The following documents and references are incorporated by reference in their entirety, Garces et al (U.S. Pat. No. 7,239,035), Loane (U.S. Pat. No. 3,939,356), Zaslaysky et al (U.S. Pat. No. 6,647,717).


The present invention generally relates to the generation of energy, in particular to the generation of energy in a highly efficient manner by combining hydroelectric and wind generation systems.


Hydroelectric or Hydro power stations are well known, they utilize the kinetic energy released by water as it comes down from a height, to move a turbine connected to a generator. Similarly, wind is a recent fast growing renewable energy resources. Turbines, which use the kinetic energy of wind to generate mechanical energy, convert the mechanical energy to electricity. As the wind causes the blades to rotate, the shaft in the turbine spins. The mechanical energy generated may be used to power certain tasks, such as pumping water for example, or the mechanical energy may be converted to electricity. When connected to a generator, the spinning of the shaft drives a generator, which in turn produces electricity.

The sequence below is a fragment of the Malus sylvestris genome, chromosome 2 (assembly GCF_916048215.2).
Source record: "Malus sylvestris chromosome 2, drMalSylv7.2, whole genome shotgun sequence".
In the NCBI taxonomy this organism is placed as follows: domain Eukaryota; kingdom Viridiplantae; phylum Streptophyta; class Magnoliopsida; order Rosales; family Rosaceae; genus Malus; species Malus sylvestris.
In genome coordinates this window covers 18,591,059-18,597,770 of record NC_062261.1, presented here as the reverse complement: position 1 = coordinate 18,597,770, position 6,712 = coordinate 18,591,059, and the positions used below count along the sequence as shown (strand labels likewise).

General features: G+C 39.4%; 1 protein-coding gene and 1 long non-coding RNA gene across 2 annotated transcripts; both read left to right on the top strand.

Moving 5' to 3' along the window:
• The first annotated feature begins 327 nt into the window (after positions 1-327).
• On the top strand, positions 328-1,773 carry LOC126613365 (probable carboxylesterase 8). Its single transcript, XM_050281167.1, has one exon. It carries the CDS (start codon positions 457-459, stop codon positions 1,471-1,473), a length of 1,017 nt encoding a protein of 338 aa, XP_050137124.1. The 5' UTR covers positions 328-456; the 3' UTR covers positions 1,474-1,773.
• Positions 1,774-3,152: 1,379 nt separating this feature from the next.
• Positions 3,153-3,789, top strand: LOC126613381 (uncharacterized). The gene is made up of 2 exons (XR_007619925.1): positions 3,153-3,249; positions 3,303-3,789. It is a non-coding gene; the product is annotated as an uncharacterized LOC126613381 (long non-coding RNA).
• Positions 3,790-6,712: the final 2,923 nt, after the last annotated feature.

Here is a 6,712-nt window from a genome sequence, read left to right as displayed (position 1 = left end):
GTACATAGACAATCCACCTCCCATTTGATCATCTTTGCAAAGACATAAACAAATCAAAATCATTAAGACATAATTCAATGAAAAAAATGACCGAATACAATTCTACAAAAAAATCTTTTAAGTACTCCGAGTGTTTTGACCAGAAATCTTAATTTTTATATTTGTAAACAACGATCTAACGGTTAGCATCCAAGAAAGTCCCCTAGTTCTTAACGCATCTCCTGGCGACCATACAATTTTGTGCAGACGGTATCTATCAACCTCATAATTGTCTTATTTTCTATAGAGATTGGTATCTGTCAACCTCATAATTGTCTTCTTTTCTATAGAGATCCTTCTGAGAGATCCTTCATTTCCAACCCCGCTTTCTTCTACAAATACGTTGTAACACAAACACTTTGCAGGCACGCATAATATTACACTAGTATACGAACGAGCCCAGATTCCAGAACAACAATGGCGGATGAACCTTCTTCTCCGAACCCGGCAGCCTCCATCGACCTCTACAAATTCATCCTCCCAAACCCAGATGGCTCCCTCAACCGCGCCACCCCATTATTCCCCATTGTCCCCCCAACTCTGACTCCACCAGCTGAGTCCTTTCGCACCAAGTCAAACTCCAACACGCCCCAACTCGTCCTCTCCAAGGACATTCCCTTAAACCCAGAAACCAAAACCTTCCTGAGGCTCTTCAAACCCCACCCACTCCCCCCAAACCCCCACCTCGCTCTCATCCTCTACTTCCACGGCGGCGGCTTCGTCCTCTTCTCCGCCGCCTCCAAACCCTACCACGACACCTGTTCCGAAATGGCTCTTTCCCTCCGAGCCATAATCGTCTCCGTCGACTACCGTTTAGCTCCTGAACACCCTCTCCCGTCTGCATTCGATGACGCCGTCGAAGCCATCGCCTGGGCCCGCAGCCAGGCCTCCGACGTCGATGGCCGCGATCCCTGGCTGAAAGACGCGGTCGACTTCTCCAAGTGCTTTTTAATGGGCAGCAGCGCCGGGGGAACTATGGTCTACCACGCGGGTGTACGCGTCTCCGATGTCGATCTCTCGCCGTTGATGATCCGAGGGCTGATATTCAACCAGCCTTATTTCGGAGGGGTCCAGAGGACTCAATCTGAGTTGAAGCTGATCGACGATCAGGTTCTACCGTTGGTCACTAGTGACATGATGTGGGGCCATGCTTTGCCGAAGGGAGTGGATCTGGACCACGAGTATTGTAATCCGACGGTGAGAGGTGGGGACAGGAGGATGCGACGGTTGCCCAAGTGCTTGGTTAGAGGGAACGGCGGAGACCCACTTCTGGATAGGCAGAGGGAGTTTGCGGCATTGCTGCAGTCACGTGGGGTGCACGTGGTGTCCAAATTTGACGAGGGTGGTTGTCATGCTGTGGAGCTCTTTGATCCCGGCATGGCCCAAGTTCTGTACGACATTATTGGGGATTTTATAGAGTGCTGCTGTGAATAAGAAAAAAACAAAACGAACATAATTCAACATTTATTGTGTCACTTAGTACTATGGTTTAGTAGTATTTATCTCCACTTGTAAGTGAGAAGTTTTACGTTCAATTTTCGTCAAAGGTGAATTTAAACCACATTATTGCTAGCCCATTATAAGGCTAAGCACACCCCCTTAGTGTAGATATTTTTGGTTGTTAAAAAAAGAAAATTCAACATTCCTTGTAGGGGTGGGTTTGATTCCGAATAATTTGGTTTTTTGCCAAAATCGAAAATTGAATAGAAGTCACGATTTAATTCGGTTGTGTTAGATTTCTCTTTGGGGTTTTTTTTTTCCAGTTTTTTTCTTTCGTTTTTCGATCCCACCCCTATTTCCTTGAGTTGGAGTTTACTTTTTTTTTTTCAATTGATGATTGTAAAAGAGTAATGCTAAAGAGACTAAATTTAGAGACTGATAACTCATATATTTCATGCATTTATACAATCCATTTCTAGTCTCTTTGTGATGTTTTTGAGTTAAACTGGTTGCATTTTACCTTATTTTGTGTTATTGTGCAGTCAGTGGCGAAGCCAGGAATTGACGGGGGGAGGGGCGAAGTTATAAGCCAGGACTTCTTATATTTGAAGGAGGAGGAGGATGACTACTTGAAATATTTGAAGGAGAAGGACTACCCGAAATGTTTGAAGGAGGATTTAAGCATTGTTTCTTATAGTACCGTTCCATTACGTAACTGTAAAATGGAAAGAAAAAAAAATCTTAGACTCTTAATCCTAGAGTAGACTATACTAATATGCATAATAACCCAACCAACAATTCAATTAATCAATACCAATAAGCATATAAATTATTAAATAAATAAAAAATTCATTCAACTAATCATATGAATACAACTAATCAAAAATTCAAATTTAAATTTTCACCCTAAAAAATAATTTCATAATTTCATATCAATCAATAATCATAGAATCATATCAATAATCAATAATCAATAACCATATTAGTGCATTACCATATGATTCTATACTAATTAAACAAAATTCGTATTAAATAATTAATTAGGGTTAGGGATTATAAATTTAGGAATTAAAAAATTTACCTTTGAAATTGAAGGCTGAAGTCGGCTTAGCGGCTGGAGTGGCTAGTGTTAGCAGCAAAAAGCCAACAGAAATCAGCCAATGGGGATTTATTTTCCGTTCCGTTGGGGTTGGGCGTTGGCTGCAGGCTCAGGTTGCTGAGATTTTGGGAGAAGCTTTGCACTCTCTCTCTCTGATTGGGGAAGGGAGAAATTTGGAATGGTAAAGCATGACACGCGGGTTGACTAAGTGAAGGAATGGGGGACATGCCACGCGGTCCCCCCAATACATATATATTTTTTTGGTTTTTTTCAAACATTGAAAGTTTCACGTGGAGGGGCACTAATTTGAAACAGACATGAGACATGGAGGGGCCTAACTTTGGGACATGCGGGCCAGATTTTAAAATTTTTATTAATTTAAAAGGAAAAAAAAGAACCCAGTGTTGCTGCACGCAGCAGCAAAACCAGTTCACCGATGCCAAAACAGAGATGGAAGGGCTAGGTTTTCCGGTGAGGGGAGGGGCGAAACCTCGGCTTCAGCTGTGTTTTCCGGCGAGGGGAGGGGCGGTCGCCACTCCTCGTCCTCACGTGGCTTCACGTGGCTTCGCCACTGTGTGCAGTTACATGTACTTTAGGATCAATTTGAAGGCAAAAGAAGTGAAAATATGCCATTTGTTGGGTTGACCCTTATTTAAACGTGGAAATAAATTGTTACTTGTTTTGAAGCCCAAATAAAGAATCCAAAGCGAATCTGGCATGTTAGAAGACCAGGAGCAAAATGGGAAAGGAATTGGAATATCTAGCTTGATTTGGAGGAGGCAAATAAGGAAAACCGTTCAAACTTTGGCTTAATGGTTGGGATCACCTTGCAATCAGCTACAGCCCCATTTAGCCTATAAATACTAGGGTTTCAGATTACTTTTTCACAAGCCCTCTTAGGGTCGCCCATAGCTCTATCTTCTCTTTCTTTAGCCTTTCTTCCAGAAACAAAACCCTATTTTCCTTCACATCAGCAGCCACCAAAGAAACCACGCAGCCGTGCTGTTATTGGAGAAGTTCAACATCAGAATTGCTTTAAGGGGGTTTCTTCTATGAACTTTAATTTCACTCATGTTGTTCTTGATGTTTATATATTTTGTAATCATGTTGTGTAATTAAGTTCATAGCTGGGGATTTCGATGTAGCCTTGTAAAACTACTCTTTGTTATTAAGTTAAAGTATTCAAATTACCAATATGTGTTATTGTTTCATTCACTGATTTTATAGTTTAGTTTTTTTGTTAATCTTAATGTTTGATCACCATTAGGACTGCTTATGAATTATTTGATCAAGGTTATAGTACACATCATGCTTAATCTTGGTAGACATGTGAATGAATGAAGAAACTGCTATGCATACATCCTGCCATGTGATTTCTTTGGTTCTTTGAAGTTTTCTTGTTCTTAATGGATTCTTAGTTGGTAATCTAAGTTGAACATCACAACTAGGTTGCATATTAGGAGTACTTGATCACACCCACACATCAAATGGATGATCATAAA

The intermittent nature and variable speed of wind are one of the major drawbacks of wind generation systems. Existing solutions to the intermittency problem of wind power generation devices have traditionally either been cost prohibitive or have low energy efficiency. One way to mitigate intermittency and increase system availability is to use wind generation in parallel with other generating sources, which can be complimentary to the wind. It has been observed that in certain locations of the world, wind and hydro show complimentary patterns of availability, both on a daily basis and a seasonal basis.